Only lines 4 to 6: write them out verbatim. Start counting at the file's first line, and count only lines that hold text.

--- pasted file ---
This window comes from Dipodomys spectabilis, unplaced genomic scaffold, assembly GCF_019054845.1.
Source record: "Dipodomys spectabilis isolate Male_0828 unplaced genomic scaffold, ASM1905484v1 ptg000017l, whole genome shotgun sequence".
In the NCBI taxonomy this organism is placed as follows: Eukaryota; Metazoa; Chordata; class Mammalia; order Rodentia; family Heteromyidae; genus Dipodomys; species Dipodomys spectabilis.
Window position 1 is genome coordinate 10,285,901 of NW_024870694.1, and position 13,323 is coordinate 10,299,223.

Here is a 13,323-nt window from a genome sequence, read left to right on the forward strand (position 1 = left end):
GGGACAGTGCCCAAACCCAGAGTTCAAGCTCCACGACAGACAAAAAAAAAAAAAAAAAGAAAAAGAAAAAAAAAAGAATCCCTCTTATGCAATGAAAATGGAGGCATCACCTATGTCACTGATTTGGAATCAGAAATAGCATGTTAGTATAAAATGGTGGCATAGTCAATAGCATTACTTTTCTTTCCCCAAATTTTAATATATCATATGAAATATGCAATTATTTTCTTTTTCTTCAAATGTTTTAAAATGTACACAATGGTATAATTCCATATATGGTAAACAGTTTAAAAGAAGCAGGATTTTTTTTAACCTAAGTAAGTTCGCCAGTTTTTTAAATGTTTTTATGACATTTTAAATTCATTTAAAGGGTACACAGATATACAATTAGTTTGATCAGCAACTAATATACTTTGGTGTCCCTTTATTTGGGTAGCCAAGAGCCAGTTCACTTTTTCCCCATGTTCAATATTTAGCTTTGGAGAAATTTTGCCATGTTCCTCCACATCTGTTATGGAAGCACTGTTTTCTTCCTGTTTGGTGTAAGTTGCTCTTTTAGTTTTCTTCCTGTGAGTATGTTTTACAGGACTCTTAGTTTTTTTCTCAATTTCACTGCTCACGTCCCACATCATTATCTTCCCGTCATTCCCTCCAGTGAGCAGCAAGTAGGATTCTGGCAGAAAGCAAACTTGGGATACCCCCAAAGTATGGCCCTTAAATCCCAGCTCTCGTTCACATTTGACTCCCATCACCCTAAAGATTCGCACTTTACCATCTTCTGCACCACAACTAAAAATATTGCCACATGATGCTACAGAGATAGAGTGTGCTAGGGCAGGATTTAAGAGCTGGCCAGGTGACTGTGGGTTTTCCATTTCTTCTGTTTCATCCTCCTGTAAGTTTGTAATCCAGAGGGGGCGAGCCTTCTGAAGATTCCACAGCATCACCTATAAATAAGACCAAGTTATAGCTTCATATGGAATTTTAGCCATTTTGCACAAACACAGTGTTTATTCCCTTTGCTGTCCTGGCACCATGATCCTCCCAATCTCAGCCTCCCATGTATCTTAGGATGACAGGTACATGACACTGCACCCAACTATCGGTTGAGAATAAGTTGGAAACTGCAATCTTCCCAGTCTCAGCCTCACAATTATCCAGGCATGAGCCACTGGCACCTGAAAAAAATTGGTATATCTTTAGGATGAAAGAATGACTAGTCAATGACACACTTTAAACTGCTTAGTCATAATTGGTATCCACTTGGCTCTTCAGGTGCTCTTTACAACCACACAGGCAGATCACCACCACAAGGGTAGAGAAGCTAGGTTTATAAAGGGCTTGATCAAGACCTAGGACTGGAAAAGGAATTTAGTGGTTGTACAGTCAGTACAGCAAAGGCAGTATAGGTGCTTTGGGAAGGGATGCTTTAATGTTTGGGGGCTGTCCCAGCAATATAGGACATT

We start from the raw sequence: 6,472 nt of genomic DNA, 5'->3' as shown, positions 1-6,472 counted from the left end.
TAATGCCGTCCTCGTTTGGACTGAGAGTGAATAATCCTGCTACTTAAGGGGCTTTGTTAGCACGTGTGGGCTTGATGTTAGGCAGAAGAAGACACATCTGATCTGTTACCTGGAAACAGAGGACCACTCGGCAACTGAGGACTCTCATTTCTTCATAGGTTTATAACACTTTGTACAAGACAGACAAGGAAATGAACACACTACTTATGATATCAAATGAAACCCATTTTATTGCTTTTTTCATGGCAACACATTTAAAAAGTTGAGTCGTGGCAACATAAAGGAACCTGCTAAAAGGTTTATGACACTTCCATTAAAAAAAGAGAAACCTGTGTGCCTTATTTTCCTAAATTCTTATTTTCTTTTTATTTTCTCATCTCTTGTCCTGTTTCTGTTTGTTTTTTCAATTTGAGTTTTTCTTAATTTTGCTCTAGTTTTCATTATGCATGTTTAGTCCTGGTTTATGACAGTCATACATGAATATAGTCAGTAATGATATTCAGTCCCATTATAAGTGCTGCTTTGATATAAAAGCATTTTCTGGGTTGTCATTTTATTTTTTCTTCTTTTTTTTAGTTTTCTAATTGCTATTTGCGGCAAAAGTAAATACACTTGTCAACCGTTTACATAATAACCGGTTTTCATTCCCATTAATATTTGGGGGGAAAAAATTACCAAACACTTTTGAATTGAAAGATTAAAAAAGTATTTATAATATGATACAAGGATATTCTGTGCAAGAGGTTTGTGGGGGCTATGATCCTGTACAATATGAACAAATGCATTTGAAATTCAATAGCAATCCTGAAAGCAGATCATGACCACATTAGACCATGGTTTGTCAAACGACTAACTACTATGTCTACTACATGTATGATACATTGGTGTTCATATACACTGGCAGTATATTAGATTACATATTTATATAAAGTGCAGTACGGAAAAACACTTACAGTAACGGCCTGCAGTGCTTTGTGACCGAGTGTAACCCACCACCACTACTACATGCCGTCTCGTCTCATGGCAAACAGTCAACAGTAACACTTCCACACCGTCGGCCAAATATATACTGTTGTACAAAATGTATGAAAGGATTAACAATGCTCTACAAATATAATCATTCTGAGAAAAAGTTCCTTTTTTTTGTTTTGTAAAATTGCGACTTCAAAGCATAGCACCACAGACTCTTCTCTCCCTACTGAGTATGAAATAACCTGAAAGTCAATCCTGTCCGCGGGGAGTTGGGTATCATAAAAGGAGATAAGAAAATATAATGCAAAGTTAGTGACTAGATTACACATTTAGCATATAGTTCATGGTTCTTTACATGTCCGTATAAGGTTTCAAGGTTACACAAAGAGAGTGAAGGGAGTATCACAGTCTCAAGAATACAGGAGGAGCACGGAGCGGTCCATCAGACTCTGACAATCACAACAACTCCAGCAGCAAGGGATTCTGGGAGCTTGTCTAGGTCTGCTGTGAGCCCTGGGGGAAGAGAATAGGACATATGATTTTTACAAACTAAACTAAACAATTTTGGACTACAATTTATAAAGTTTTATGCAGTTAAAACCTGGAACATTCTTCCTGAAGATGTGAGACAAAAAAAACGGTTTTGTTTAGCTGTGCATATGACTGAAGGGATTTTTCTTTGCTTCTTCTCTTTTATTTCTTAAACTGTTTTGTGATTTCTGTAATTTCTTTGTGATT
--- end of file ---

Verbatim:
Window position 1 is genome coordinate 10,285,901 of NW_024870694.1, and position 13,323 is coordinate 10,299,223.

Here is a 13,323-nt window from a genome sequence, read left to right on the forward strand (position 1 = left end):
GGGACAGTGCCCAAACCCAGAGTTCAAGCTCCACGACAGACAAAAAAAAAAAAAAAAAGAAAAAGAAAAAAAAAAGAATCCCTCTTATGCAATGAAAATGGAGGCATCACCTATGTCACTGATTTGGAATCAGAAATAGCATGTTAGTATAAAATGGTGGCATAGTCAATAGCATTACTTTTCTTTCCCCAAATTTTAATATATCATATGAAATATGCAATTATTTTCTTTTTCTTCAAATGTTTTAAAATGTACACAATGGTATAATTCCATATATGGTAAACAGTTTAAAAGAAGCAGGATTTTTTTTAACCTAAGTAAGTTCGCCAGTTTTTTAAATGTTTTTATGACATTTTAAATTCATTTAAAGGGTACACAGATATACAATTAGTTTGATCAGCAACTAATATACTTTGGTGTCCCTTTATTTGGGTAGCCAAGAGCCAGTTCACTTTTTCCCCATGTTCAATATTTAGCTTTGGAGAAATTTTGCCATGTTCCTCCACATCTGTTATGGAAGCACTGTTTTCTTCCTGTTTGGTGTAAGTTGCTCTTTTAGTTTTCTTCCTGTGAGTATGTTTTACAGGACTCTTAGTTTTTTTCTCAATTTCACTGCTCACGTCCCACATCATTATCTTCCCGTCATTCCCTCCAGTGAGCAGCAAGTAGGATTCTGGCAGAAAGCAAACTTGGGATACCCCCAAAGTATGGCCCTTAAATCCCAGCTCTCGTTCACATTTGACTCCCATCACCCTAAAGATTCGCACTTTACCATCTTCTGCACCACAACTAAAAATATTGCCACATGATGCTACAGAGATAGAGTGTGCTAGGGCAGGATTTAAGAGCTGGCCAGGTGACTGTGGGTTTTCCATTTCTTCTGTTTCATCCTCCTGTAAGTTTGTAATCCAGAGGGGGCGAGCCTTCTGAAGATTCCACAGCATCACCTATAAATAAGACCAAGTTATAGCTTCATATGGAATTTTAGCCATTTTGCACAAACACAGTGTTTATTCCCTTTGCTGTCCTGGCACCATGATCCTCCCAATCTCAGCCTCCCATGTATCTTAGGATGACAGGTACATGACACTGCACCCAACTATCGGTTGAGAATAAGTTGGAAACTGCAATCTTCCCAGTCTCAGCCTCACAATTATCCAGGCATGAGCCACTGGCACCTGAAAAAAATTGGTATATCTTTAGGATGAAAGAATGACTAGTCAATGACACACTTTAAACTGCTTAGTCATAATTGGTATCCACTTGGCTCTTCAGGTGCTCTTTACAACCACACAGGCAGATCACCACCACAAGGGTAGAGAAGCTAGGTTTATAAAGGGCTTGATCAAGACCTAGGACTGGAAAAGGAATTTAGTGGTTGTACAGTCAGTACAGCAAAGGCAGTATAGGTGCTTTGGGAAGGGATGCTTTAATGTTTGGGGGCTGTCCCAGCAATATAGGACATT